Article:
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tv   Communicators with Steve Case  CSPAN  July 24, 2017 11:20pm-11:50pm EDT

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that's also the story of the business tests. companies rise and fall and cities rise and fall. there's sort of a natural evolution of things. so, exactly who the leaders of the pack are in 20 or 30 years it's hard to predict that some of them will be new brands that didn't exist 20 years ago. we are trying to level the playing field, so they are building these new companies everywhere not just in a few places. it's crazy last year almost 80% of the venture-capital winter just three states, california, new york and massachusetts, 47 states just over 20% of the venture capital. , we need to figure out ways to support entrepreneurs everywhere. we even even solace in the recent election people were basically saying i kind of feel left out and left behind. we need to make sure we have a more inclusive innovation economy and we are backing startups creating jobs
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everywhere not just in a few places like silicon valley. >> i read a statistic, two things. i was surprised washington state wasn't included and then you have another step that is only 15% of the venture capital went to the red states, the 30 states that voted for donald trump. >> what we are essentially doing is backing the entrepreneurs in places like san francisco, new york and boston and doing innovative and disruptive things and some of that disruption is the story and jobs in other parts of the country and that will accelerate artificial intelligence and robotics and cars and trucks and things like that. that's inevitable. technology has always done that. over 90% worked on farms and now it is 2% because technology is made to do farming so these technologies will continue to
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answer. what we need to do is make sure that we are offsetting some of the jobs that are being lost in the middle of the country in the startups that can't create jobs in the middle of the country and bought just back the entrepreneurs and the coast, so there's got to be something that we come together in a bipartisan way to find ways to make sure capital flows were evenly. there's a statistic sobering about 90% of the venture capital went web two men, 10% to women and now it does matter where you happen to live or who you happen to know or what you happen to look like in terms of getting access to capital. we need to level the playing field so everybody everywhere does have a shot at the american dream and the process for backing the startups everywhere and great jobs everywhere in the sense that they are part of the future they are not going to be left behind. >> from your book americans are having distinct conversations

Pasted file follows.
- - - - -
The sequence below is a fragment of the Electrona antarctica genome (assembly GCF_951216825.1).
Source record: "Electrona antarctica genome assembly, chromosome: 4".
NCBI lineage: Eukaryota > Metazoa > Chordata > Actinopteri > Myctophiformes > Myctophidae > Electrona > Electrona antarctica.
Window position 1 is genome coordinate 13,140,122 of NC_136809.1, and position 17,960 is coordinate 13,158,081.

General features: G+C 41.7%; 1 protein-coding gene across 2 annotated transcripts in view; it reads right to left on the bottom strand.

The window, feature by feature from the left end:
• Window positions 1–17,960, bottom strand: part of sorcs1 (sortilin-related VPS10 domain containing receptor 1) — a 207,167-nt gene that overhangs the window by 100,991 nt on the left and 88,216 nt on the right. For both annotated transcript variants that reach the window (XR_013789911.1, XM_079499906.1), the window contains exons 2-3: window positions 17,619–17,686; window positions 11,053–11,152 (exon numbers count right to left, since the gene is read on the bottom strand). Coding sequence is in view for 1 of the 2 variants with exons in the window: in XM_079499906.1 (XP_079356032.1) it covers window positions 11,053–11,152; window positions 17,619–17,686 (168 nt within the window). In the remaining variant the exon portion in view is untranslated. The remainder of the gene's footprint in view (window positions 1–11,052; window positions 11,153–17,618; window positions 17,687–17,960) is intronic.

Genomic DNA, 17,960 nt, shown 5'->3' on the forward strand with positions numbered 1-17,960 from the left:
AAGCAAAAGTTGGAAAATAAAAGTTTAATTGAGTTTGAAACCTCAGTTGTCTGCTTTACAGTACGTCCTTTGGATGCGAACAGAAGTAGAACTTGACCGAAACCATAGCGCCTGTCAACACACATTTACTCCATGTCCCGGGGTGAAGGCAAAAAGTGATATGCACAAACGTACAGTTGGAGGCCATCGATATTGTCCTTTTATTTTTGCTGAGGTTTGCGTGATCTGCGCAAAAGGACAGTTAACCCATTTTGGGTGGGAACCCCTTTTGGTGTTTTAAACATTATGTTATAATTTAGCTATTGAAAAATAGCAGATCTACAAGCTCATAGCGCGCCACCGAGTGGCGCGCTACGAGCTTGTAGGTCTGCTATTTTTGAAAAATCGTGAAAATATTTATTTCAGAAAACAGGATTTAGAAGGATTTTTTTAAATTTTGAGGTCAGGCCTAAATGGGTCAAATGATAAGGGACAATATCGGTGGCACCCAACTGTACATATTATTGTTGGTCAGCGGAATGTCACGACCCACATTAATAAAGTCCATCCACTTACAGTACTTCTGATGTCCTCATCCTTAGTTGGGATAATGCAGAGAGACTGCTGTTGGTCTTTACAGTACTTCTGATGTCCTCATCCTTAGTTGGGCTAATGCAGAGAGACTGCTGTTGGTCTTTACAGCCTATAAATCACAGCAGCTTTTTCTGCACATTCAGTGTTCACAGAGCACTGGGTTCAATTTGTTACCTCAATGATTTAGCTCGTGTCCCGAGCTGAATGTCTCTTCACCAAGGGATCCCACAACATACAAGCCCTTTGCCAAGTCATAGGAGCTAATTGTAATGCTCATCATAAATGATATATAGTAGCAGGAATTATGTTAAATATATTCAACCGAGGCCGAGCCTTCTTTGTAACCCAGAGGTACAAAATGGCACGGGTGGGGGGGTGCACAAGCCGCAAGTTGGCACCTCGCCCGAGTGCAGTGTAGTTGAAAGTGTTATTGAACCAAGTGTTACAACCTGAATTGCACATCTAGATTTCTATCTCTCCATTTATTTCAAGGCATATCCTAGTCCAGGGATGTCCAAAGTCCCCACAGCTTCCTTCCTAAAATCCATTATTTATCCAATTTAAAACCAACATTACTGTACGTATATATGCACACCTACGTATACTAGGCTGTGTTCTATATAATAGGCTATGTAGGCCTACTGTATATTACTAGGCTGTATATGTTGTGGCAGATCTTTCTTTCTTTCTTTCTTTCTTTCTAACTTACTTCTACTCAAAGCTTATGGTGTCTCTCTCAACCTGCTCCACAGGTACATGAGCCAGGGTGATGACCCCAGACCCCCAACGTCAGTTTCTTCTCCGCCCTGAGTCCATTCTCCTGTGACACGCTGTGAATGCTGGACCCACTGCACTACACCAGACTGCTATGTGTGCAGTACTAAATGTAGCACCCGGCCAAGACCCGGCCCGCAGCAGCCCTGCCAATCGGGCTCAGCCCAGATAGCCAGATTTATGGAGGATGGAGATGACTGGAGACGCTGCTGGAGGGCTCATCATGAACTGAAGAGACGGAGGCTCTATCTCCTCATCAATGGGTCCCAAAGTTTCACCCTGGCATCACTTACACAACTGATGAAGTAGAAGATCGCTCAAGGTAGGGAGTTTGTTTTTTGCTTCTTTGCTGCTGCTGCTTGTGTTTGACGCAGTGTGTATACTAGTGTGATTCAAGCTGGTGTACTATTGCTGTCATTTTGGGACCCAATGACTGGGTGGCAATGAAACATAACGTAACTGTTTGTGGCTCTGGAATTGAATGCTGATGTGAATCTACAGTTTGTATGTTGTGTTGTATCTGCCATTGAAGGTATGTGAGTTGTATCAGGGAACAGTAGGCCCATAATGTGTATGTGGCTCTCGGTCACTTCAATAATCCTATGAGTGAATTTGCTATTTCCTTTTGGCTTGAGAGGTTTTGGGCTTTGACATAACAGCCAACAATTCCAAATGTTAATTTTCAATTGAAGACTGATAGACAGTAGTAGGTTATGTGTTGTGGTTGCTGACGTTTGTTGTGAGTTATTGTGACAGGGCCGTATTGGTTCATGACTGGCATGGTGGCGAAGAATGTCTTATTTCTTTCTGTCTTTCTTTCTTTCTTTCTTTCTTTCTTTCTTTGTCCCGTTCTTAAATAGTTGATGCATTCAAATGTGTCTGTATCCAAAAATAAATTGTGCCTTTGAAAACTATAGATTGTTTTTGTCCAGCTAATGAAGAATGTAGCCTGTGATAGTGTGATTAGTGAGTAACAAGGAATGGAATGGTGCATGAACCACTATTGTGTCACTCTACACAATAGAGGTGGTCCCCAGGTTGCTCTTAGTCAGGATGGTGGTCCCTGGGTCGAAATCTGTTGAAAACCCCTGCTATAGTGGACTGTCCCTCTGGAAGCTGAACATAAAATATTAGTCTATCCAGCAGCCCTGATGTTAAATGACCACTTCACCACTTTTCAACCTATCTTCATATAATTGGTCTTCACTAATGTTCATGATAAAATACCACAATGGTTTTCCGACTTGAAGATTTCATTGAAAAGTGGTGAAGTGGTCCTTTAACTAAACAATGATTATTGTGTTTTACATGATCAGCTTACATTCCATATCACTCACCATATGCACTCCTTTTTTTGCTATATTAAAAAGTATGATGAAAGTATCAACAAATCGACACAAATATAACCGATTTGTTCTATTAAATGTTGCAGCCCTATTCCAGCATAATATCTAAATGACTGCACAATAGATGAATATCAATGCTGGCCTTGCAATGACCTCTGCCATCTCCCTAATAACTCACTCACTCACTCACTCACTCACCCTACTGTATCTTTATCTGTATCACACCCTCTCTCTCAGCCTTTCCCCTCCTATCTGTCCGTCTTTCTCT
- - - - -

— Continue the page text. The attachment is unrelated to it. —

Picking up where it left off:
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about technologically driven change. does this go to the digital divide that we've talked about? >> there are parts of the country particularly the rural areas that don't have access to broadband so we have a debate around infrastructure of course we need to invest in better roads and bridges and physical infrastructure but also more of a digital infrastructure things like broadband across the country so we don't have this world where some people have these connections which then are the innovative things to create jobs. he called this in the book the rise on the rest so everyone has access to capital and you don't have these places where essentially all of the wealth and innovation is happening and the rest of the country is dealing with the ones left behind. >> the last several years we've been using the term internet of things and you'd use the term
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internet of things. >> is a concept around the censors at how you can integrate that in your home and office in the city's, things like smart cities but the third wave is broader than that, it is integrated into everything in the way the internet is an industry as a phenomenon that becomes taken for granted like electricity. electricity was a new technology and now we take it for granted. it is just embedded in what we do and the internet is on the path and that is one of the dynamics, but it does have some complicated issues. if the internet is embedded in everything it is fundamental things like how we stay healthy and move around cities and what we eat and things like that. and there's also some responsibilities that come with it and that's the big theme of the book and the reason i wrote the book. i want to make sure that the policymakers understand the dynamics of the third wave so we can get it right. but i also want to make sure that the innovators and